Some may object that they know many Scripture songs or praise and worship choruses that contain Scripture passages, perhaps even contemporary musical settings for beefy hymn texts. But even these are failures because the music is light, bouncy, entertainment-type music; the aesthetic form communicates fun and good times to most people rather than serious worship of Almighty God. Furthermore, the form may be heard with more lasting impact than the words, no matter how correct and noble the ideas in these songs may be.
There is a sharp cognitive dissonance here that the outsider often recognizes immediately because his life is basically a hedonistic or nihilistic party. He knows those forms intimately, and he knows they are inconsistent with the message of the words. Party music is inferior evangelistic music, for as Calvin Johannson says wisely, the way one comes to faith in Christ has profound implications for what that person will expect subsequently of the Christian life (Discipling Music Ministry, Peabody, Mass.: Hendrickson, 1992, p.15).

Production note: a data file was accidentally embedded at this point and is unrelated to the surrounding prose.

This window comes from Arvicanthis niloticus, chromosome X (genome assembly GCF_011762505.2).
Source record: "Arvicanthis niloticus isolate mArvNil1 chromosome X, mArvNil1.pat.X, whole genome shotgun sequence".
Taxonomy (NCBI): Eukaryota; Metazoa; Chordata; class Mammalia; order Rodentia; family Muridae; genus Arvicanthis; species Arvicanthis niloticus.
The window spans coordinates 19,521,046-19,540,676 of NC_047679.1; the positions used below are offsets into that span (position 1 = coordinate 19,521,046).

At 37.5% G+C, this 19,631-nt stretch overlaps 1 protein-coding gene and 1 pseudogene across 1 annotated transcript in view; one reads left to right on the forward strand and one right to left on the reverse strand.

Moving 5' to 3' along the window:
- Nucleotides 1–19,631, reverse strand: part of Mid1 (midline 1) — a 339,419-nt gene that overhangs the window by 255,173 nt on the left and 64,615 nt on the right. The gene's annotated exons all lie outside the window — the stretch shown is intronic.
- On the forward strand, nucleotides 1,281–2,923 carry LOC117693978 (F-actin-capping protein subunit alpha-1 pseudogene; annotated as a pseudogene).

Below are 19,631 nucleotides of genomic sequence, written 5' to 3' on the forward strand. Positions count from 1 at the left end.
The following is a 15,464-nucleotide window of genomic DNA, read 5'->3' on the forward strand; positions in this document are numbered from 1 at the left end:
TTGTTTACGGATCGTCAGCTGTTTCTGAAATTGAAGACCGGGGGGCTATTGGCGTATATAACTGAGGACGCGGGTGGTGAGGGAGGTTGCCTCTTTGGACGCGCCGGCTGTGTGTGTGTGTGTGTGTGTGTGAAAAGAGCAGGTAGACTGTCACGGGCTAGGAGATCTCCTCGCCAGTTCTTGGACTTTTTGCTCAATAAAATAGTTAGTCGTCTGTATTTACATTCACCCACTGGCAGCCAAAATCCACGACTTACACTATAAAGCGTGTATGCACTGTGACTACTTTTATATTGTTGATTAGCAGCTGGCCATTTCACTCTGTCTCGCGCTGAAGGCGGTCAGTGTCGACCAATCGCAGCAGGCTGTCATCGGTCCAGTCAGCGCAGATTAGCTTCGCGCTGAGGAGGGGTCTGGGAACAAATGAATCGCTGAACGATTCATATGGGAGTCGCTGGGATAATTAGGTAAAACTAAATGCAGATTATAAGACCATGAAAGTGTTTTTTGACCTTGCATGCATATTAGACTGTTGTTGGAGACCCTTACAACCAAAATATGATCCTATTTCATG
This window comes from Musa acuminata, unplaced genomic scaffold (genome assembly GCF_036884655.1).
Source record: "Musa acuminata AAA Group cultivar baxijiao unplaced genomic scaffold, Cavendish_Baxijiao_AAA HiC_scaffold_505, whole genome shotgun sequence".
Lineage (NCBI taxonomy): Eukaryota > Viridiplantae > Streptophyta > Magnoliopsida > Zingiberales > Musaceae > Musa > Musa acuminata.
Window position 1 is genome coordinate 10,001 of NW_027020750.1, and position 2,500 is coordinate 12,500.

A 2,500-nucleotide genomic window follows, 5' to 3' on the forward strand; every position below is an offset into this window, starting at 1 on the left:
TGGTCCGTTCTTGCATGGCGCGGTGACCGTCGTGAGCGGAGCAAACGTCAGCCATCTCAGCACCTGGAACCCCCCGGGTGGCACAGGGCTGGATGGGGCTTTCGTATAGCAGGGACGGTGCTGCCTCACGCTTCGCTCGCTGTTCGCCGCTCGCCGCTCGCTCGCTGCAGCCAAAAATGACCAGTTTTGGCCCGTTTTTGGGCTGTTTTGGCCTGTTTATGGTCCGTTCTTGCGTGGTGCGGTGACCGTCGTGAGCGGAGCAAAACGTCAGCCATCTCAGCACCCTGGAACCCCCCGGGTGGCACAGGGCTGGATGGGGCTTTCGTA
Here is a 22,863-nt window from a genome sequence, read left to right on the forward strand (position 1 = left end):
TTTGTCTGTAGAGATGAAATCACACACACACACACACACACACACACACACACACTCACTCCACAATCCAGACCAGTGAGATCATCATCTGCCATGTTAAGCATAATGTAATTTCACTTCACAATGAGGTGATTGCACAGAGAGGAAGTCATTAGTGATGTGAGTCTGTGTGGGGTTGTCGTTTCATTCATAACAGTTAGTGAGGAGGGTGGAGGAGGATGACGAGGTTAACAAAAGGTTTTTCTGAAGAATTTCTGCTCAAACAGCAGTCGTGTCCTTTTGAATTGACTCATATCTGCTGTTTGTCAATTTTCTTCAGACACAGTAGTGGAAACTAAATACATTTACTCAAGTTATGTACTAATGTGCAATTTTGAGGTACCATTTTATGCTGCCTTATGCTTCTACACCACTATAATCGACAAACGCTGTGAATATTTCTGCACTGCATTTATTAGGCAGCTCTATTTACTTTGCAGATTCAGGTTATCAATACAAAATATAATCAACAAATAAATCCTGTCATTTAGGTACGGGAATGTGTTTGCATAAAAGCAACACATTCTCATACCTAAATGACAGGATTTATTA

Leonard R. Payton, "Reforming our Worship Music," p.14